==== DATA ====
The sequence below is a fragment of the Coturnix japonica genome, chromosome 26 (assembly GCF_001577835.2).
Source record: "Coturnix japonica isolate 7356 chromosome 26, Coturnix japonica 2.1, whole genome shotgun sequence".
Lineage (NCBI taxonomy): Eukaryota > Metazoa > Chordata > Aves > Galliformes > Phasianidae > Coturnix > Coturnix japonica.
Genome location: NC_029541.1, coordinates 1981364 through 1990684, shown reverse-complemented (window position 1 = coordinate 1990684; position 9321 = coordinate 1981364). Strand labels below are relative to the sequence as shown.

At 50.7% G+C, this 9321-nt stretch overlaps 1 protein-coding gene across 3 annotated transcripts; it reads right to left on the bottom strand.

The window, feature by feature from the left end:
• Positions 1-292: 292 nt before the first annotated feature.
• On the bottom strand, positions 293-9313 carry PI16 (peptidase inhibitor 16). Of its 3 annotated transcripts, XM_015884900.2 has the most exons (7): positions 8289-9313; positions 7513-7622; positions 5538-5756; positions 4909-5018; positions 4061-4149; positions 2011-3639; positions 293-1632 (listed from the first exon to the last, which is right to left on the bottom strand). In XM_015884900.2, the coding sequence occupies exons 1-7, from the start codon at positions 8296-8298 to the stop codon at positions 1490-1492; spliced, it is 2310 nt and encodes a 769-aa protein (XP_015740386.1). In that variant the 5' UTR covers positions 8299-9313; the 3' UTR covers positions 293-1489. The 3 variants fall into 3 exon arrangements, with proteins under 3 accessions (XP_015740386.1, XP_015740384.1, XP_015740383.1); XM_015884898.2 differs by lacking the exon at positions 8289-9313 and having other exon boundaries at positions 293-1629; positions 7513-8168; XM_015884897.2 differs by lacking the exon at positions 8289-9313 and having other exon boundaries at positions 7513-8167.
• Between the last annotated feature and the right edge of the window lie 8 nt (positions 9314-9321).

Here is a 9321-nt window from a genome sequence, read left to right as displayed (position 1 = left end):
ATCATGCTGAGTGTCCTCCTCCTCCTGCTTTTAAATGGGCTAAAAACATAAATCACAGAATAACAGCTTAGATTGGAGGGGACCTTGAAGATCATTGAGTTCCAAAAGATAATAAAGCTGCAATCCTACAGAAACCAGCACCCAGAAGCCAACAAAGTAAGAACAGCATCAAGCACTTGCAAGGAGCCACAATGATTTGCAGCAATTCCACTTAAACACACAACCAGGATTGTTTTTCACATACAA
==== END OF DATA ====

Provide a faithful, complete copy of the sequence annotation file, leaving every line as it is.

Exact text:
The sequence below is a fragment of the Coturnix japonica genome, chromosome 26 (assembly GCF_001577835.2).
Source record: "Coturnix japonica isolate 7356 chromosome 26, Coturnix japonica 2.1, whole genome shotgun sequence".
Lineage (NCBI taxonomy): Eukaryota > Metazoa > Chordata > Aves > Galliformes > Phasianidae > Coturnix > Coturnix japonica.
Genome location: NC_029541.1, coordinates 1981364 through 1990684, shown reverse-complemented (window position 1 = coordinate 1990684; position 9321 = coordinate 1981364). Strand labels below are relative to the sequence as shown.

At 50.7% G+C, this 9321-nt stretch overlaps 1 protein-coding gene across 3 annotated transcripts; it reads right to left on the bottom strand.

The window, feature by feature from the left end:
• Positions 1-292: 292 nt before the first annotated feature.
• On the bottom strand, positions 293-9313 carry PI16 (peptidase inhibitor 16). Of its 3 annotated transcripts, XM_015884900.2 has the most exons (7): positions 8289-9313; positions 7513-7622; positions 5538-5756; positions 4909-5018; positions 4061-4149; positions 2011-3639; positions 293-1632 (listed from the first exon to the last, which is right to left on the bottom strand). In XM_015884900.2, the coding sequence occupies exons 1-7, from the start codon at positions 8296-8298 to the stop codon at positions 1490-1492; spliced, it is 2310 nt and encodes a 769-aa protein (XP_015740386.1). In that variant the 5' UTR covers positions 8299-9313; the 3' UTR covers positions 293-1489. The 3 variants fall into 3 exon arrangements, with proteins under 3 accessions (XP_015740386.1, XP_015740384.1, XP_015740383.1); XM_015884898.2 differs by lacking the exon at positions 8289-9313 and having other exon boundaries at positions 293-1629; positions 7513-8168; XM_015884897.2 differs by lacking the exon at positions 8289-9313 and having other exon boundaries at positions 7513-8167.
• Between the last annotated feature and the right edge of the window lie 8 nt (positions 9314-9321).

Here is a 9321-nt window from a genome sequence, read left to right as displayed (position 1 = left end):
ATCATGCTGAGTGTCCTCCTCCTCCTGCTTTTAAATGGGCTAAAAACATAAATCACAGAATAACAGCTTAGATTGGAGGGGACCTTGAAGATCATTGAGTTCCAAAAGATAATAAAGCTGCAATCCTACAGAAACCAGCACCCAGAAGCCAACAAAGTAAGAACAGCATCAAGCACTTGCAAGGAGCCACAATGATTTGCAGCAATTCCACTTAAACACACAACCAGGATTGTTTTTCACATACAA